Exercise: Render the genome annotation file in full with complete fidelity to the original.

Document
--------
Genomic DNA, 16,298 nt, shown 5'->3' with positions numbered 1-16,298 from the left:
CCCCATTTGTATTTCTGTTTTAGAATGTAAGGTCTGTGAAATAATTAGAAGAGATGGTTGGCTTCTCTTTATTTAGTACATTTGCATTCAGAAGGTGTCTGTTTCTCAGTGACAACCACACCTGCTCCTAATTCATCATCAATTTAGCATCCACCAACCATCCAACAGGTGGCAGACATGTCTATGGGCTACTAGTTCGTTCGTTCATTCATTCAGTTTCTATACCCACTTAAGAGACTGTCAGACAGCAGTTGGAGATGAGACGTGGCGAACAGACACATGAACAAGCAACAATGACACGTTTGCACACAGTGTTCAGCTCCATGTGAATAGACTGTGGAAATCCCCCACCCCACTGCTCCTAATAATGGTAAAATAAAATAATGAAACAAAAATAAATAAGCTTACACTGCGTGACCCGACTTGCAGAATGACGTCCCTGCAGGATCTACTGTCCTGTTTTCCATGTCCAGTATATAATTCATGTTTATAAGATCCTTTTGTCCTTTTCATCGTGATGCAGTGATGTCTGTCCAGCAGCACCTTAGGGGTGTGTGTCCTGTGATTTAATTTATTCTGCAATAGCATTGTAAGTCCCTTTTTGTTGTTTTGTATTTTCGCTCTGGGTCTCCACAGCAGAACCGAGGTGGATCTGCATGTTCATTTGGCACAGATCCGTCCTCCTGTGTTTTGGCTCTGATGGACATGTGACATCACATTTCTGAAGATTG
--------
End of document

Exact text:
Genomic DNA, 16,298 nt, shown 5'->3' with positions numbered 1-16,298 from the left:
CCCCATTTGTATTTCTGTTTTAGAATGTAAGGTCTGTGAAATAATTAGAAGAGATGGTTGGCTTCTCTTTATTTAGTACATTTGCATTCAGAAGGTGTCTGTTTCTCAGTGACAACCACACCTGCTCCTAATTCATCATCAATTTAGCATCCACCAACCATCCAACAGGTGGCAGACATGTCTATGGGCTACTAGTTCGTTCGTTCATTCATTCAGTTTCTATACCCACTTAAGAGACTGTCAGACAGCAGTTGGAGATGAGACGTGGCGAACAGACACATGAACAAGCAACAATGACACGTTTGCACACAGTGTTCAGCTCCATGTGAATAGACTGTGGAAATCCCCCACCCCACTGCTCCTAATAATGGTAAAATAAAATAATGAAACAAAAATAAATAAGCTTACACTGCGTGACCCGACTTGCAGAATGACGTCCCTGCAGGATCTACTGTCCTGTTTTCCATGTCCAGTATATAATTCATGTTTATAAGATCCTTTTGTCCTTTTCATCGTGATGCAGTGATGTCTGTCCAGCAGCACCTTAGGGGTGTGTGTCCTGTGATTTAATTTATTCTGCAATAGCATTGTAAGTCCCTTTTTGTTGTTTTGTATTTTCGCTCTGGGTCTCCACAGCAGAACCGAGGTGGATCTGCATGTTCATTTGGCACAGATCCGTCCTCCTGTGTTTTGGCTCTGATGGACATGTGACATCACATTTCTGAAGATTG